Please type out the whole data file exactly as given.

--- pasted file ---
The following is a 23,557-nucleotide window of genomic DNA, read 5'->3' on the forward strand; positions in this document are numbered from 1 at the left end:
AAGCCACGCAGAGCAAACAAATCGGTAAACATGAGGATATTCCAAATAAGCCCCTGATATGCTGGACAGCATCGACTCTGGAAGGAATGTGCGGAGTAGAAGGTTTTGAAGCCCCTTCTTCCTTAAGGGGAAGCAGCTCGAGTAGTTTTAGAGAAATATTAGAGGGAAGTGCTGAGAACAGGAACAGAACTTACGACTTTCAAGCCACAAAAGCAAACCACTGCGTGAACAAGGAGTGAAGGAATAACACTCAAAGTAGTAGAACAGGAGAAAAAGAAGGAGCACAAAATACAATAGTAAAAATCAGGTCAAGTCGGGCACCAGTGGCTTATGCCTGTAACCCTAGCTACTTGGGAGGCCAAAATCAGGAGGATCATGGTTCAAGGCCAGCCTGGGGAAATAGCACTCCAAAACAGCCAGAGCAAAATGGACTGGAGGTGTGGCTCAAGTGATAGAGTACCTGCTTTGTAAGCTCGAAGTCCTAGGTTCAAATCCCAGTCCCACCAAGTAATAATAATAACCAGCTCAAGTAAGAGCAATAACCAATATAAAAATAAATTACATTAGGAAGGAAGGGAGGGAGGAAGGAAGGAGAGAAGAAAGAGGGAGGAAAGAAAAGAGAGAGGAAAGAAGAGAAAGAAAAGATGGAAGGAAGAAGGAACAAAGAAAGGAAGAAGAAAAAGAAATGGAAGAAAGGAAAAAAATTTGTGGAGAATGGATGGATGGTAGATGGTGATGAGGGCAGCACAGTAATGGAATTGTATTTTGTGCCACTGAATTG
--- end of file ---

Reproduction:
The following is a 23,557-nucleotide window of genomic DNA, read 5'->3' on the forward strand; positions in this document are numbered from 1 at the left end:
AAGCCACGCAGAGCAAACAAATCGGTAAACATGAGGATATTCCAAATAAGCCCCTGATATGCTGGACAGCATCGACTCTGGAAGGAATGTGCGGAGTAGAAGGTTTTGAAGCCCCTTCTTCCTTAAGGGGAAGCAGCTCGAGTAGTTTTAGAGAAATATTAGAGGGAAGTGCTGAGAACAGGAACAGAACTTACGACTTTCAAGCCACAAAAGCAAACCACTGCGTGAACAAGGAGTGAAGGAATAACACTCAAAGTAGTAGAACAGGAGAAAAAGAAGGAGCACAAAATACAATAGTAAAAATCAGGTCAAGTCGGGCACCAGTGGCTTATGCCTGTAACCCTAGCTACTTGGGAGGCCAAAATCAGGAGGATCATGGTTCAAGGCCAGCCTGGGGAAATAGCACTCCAAAACAGCCAGAGCAAAATGGACTGGAGGTGTGGCTCAAGTGATAGAGTACCTGCTTTGTAAGCTCGAAGTCCTAGGTTCAAATCCCAGTCCCACCAAGTAATAATAATAACCAGCTCAAGTAAGAGCAATAACCAATATAAAAATAAATTACATTAGGAAGGAAGGGAGGGAGGAAGGAAGGAGAGAAGAAAGAGGGAGGAAAGAAAAGAGAGAGGAAAGAAGAGAAAGAAAAGATGGAAGGAAGAAGGAACAAAGAAAGGAAGAAGAAAAAGAAATGGAAGAAAGGAAAAAAATTTGTGGAGAATGGATGGATGGTAGATGGTGATGAGGGCAGCACAGTAATGGAATTGTATTTTGTGCCACTGAATTG